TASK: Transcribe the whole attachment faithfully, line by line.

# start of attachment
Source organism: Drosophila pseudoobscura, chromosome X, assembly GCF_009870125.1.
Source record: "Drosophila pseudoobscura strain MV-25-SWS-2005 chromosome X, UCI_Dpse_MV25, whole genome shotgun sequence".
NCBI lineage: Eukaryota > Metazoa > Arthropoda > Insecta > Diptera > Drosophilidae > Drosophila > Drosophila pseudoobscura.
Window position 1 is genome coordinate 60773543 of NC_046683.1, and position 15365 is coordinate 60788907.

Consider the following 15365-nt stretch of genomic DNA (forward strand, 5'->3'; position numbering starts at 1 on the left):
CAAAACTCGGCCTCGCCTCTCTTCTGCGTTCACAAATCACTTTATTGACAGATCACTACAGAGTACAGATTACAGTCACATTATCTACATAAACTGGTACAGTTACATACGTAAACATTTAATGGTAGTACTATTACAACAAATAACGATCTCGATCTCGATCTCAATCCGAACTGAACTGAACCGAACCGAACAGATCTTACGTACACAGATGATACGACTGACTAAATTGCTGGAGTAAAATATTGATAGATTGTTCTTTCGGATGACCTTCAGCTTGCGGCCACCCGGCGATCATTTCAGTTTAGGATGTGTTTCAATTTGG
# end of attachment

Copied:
Source organism: Drosophila pseudoobscura, chromosome X, assembly GCF_009870125.1.
Source record: "Drosophila pseudoobscura strain MV-25-SWS-2005 chromosome X, UCI_Dpse_MV25, whole genome shotgun sequence".
NCBI lineage: Eukaryota > Metazoa > Arthropoda > Insecta > Diptera > Drosophilidae > Drosophila > Drosophila pseudoobscura.
Window position 1 is genome coordinate 60773543 of NC_046683.1, and position 15365 is coordinate 60788907.

Consider the following 15365-nt stretch of genomic DNA (forward strand, 5'->3'; position numbering starts at 1 on the left):
CAAAACTCGGCCTCGCCTCTCTTCTGCGTTCACAAATCACTTTATTGACAGATCACTACAGAGTACAGATTACAGTCACATTATCTACATAAACTGGTACAGTTACATACGTAAACATTTAATGGTAGTACTATTACAACAAATAACGATCTCGATCTCGATCTCAATCCGAACTGAACTGAACCGAACCGAACAGATCTTACGTACACAGATGATACGACTGACTAAATTGCTGGAGTAAAATATTGATAGATTGTTCTTTCGGATGACCTTCAGCTTGCGGCCACCCGGCGATCATTTCAGTTTAGGATGTGTTTCAATTTGG